The Rock 'n' Roll Las Vegas Marathon was recently met with heavy criticisms as some racers felt their experiences were ruined due to poor event planning and execution. Many felt the errors made this year were inexcusable, causing runners to flock social media sites with complaints, accusations, and venting.
- Not receiving a medal
- Race finish times not recorded
- Crowding at the start and finish lines
- Poorly managed aid stations
- Merging the marathoners with the half marathoners
If you're a runner who trained hard but had a disappointing race experience, how do you overcome your frustrations? These four steps can help you deal with your experience constructively.
Whether you failed to meet your goal, experienced an injury, or didn't receive a medal, you are probably crossing the finish line holding on to some emotions. This is normal and understandable. Venting can be an important part of overcoming your disappointment.
However, choosing who you vent to is crucial. You want someone who can understand or relate to your experience and lend you a sympathetic ear. Family and friends are your best supporters here, not race volunteers or race directors.
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Chances are your emotions are running high and you may say things that you'll later reconsider or regret. Family and friends can understand you, but your anger may not go over well with strangers. There will be another time to express your concerns to those responsible, but the finish line is not usually the best time or place. Instead, direct your emotions to those who can provide a listening and encouraging ear.
Think twice before you vent on social media sites. Anything you post on Facebook or Twitter is accessible to a large public, so make sure you are making comments that won't later cause you further frustrations. Please remember that race volunteers are not likely responsible for your poor experience. Volunteers offer up their time because they support and believe in your sport, but don't often have a say when it comes to the organization of your event.
Once you've had some time to cool down and get over your initial disappointment, it's time to sit down and think about what the real issues were. Were you unprepared? Was the organization lacking?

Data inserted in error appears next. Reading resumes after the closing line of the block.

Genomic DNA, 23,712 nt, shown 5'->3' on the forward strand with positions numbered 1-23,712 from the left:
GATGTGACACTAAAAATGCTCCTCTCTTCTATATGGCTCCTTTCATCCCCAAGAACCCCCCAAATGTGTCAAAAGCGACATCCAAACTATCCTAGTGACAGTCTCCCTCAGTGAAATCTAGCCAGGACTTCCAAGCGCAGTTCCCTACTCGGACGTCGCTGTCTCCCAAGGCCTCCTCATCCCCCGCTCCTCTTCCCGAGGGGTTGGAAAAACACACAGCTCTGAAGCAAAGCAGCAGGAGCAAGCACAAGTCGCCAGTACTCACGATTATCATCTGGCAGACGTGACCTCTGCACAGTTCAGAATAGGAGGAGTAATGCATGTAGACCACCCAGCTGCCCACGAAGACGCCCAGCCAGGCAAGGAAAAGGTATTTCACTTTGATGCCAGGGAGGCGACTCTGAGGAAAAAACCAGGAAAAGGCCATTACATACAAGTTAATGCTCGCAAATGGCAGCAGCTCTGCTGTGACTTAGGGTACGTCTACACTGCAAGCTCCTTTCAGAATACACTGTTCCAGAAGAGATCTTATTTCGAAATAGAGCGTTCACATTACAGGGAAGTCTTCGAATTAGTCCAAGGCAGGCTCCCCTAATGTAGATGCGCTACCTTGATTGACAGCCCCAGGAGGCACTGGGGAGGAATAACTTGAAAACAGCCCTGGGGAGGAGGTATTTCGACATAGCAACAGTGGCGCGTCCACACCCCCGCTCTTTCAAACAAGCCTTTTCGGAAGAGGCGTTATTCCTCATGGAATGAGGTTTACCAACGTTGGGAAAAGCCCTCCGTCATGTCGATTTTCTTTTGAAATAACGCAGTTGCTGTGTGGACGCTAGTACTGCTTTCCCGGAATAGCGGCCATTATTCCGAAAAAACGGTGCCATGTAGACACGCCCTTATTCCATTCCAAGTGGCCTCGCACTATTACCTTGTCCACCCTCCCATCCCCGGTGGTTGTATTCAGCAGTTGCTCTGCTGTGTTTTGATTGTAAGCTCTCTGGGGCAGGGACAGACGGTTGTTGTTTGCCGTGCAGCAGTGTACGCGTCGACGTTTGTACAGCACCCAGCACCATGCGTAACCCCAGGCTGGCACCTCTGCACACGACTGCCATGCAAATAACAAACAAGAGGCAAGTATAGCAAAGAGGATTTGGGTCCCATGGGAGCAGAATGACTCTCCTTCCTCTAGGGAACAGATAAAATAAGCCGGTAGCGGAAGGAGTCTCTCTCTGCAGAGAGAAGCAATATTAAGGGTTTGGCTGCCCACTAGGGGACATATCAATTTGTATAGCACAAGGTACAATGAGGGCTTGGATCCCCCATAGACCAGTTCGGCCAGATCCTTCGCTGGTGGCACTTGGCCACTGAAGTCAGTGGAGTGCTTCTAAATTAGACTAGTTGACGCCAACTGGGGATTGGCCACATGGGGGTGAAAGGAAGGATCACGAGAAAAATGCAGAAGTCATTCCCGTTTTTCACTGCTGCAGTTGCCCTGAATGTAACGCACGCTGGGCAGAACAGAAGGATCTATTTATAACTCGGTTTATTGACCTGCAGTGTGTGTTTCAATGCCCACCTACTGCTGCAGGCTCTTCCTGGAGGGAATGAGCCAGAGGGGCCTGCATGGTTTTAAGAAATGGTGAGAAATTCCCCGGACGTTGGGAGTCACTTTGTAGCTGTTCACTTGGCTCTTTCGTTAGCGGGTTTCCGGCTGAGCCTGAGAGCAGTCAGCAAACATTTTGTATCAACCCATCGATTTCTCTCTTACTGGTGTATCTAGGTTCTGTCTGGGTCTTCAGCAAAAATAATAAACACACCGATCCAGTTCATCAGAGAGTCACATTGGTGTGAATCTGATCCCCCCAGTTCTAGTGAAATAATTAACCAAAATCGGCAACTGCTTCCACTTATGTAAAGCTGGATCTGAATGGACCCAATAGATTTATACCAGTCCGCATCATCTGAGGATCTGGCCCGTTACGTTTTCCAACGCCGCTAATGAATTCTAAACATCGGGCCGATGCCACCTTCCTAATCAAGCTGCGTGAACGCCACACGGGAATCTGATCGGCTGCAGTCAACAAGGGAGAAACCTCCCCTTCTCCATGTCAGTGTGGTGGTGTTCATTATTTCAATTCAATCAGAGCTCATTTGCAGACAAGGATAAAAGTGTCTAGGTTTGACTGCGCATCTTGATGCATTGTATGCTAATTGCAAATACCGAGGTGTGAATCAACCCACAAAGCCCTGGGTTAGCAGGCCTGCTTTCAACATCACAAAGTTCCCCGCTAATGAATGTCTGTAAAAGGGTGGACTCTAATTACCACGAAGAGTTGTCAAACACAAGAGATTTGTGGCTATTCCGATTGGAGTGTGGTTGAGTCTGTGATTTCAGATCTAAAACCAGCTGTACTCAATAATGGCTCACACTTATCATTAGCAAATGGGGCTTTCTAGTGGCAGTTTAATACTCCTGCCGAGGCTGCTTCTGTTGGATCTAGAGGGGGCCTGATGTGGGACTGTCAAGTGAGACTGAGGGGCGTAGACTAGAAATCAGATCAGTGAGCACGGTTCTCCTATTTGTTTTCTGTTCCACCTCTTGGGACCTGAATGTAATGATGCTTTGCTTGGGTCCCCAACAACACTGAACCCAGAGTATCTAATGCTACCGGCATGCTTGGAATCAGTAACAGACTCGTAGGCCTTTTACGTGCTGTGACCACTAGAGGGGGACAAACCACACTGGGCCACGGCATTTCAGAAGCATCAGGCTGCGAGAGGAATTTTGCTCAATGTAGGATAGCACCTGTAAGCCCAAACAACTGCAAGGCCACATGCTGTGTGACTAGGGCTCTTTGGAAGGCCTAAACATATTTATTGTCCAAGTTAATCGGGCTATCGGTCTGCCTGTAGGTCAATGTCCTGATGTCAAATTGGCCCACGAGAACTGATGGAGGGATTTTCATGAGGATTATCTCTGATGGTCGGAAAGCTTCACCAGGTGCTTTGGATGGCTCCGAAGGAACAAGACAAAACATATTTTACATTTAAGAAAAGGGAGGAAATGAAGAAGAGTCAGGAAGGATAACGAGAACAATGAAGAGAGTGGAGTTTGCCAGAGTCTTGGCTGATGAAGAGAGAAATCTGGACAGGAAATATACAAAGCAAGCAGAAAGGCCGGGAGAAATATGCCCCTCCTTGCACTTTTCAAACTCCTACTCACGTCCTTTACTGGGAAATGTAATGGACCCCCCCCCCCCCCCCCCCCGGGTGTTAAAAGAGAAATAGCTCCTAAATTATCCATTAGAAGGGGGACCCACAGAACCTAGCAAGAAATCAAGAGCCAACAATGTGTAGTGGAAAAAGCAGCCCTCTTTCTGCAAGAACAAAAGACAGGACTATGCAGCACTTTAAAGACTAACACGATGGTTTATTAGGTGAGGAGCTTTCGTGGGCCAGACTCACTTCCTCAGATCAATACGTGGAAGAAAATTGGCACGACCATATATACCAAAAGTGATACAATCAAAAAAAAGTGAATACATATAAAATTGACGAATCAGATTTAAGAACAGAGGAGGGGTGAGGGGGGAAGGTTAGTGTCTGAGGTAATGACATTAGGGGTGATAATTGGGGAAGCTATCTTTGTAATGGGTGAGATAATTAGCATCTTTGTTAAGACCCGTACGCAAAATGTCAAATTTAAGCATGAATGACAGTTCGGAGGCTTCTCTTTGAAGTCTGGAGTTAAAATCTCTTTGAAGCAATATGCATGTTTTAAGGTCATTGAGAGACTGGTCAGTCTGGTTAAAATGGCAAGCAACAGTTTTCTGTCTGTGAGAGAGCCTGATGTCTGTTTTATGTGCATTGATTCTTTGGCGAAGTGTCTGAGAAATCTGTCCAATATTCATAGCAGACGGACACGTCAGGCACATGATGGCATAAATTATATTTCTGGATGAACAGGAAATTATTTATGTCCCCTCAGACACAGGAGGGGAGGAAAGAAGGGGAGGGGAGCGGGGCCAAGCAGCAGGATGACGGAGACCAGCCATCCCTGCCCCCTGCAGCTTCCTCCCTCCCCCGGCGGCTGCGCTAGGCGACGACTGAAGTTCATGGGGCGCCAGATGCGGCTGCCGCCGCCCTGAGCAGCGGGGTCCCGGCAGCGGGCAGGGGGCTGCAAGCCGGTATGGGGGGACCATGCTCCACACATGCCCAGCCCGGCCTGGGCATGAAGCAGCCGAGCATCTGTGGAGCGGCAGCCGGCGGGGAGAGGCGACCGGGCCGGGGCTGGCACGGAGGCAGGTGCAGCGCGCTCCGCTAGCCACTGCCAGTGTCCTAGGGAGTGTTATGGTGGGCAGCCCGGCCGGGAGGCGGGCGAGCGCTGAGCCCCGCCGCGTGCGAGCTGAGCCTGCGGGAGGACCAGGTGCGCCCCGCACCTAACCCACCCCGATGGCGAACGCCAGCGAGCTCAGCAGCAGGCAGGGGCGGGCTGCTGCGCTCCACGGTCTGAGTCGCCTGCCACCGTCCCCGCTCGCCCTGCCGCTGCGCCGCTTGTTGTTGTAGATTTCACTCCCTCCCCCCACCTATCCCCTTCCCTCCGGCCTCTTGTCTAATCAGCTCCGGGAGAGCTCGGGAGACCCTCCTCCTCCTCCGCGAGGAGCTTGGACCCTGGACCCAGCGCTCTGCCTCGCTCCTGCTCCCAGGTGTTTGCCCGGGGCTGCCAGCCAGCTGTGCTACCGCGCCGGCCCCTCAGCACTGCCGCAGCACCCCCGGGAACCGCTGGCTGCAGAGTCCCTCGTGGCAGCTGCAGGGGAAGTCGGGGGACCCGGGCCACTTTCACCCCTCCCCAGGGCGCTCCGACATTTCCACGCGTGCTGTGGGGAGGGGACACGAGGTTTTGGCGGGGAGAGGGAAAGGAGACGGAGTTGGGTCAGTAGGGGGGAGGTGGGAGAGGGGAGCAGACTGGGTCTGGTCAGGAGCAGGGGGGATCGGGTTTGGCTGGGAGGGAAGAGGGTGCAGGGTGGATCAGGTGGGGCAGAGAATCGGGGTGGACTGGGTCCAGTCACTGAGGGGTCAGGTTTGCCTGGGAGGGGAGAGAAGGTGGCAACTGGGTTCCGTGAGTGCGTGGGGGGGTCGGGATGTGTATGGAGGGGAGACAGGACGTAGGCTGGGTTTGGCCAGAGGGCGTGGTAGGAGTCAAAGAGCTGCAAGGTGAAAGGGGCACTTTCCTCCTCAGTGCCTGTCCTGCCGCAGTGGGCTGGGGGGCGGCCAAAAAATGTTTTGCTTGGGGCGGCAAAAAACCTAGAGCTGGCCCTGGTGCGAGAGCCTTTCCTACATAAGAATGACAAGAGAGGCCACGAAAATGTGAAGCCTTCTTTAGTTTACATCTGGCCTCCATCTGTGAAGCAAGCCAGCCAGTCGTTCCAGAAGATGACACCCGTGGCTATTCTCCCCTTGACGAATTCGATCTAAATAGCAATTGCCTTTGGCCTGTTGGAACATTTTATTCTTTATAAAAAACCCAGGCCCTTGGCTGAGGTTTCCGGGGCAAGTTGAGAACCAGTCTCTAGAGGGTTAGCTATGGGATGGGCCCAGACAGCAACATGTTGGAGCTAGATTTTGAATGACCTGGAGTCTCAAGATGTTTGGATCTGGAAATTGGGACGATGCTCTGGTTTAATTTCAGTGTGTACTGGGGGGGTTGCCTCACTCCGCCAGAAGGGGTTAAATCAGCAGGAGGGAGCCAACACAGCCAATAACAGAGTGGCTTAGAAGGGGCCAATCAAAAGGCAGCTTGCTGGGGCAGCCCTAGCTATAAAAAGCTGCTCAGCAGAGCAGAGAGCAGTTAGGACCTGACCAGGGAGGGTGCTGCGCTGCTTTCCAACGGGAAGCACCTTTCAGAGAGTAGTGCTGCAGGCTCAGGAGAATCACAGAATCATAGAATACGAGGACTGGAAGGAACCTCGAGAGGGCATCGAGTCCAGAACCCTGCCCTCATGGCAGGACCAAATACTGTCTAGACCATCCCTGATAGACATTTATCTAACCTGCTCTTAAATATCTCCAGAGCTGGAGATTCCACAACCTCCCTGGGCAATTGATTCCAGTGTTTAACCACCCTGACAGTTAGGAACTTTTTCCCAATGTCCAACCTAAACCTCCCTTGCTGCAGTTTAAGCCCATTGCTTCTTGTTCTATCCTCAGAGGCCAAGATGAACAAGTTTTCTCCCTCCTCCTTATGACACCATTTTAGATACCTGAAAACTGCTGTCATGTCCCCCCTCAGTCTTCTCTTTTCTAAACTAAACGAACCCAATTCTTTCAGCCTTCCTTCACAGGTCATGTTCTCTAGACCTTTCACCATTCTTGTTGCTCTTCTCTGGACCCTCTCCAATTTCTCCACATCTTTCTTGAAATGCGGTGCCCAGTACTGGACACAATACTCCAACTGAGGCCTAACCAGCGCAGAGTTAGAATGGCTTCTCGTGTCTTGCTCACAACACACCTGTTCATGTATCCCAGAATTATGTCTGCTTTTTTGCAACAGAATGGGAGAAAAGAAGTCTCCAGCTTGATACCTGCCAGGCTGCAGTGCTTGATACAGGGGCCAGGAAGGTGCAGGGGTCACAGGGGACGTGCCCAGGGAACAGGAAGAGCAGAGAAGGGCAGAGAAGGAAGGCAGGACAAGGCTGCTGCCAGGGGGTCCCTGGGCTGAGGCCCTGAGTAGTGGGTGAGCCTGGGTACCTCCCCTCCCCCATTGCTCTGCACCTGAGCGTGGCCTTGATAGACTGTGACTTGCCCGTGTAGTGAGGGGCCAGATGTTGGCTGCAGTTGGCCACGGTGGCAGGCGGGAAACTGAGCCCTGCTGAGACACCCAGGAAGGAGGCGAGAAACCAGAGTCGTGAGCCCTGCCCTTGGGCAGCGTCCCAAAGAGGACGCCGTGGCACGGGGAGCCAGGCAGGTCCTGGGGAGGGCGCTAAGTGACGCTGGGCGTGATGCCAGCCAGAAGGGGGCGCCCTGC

Your poor experience may or may not be your fault. Either way, it's time to fairly assess exactly what went wrong, and why. If there are multiple issues, it may help to write down your thoughts in preparation for the next step.
Expressing your experience is necessary not only to help you overcome your disappointment, but to help make the event better for the next participants. Nobody aims to put on a poor event, so keep in mind that the people you are addressing are probably athletes themselves who have made mistakes. Be firm, but courteous. This is not the place for personal attacks, but facts and constructive suggestions.
If you are too aggressive in your approach, your comments are likely to be ignored. However, if you express yourself fairly and respectfully, you are more likely to receive a response. In some cases, it may be appropriate to request a response. A good event organizer should do their best to acknowledge your feedback.
What's done is done. After you have processed your experience and expressed your concerns, it's time to move on. Think and plan out your next event based on what you've learned from this experience.
Remember that for every frustrating experience, there is a fulfilling and memorable one waiting to happen. Don't allow this race to shake your focus or cause you to forget about your goals. Life is full of speed bumps, but overcoming them can develop you into a stronger, more experienced athlete.
Think of what you accomplished at this event. Did you finish the race? Was it your first marathon? Did you have the opportunity to travel? Chances are that it wasn't all bad and nobody can take away your positive experiences. Whether you received a medal or not, you are still a marathoner.
Get right back out there.Sign up for your next race.
Vanessa Rodriguez is a Registered Holistic Nutritionist, an ultra-endurance athlete, and an online editor for Active.com.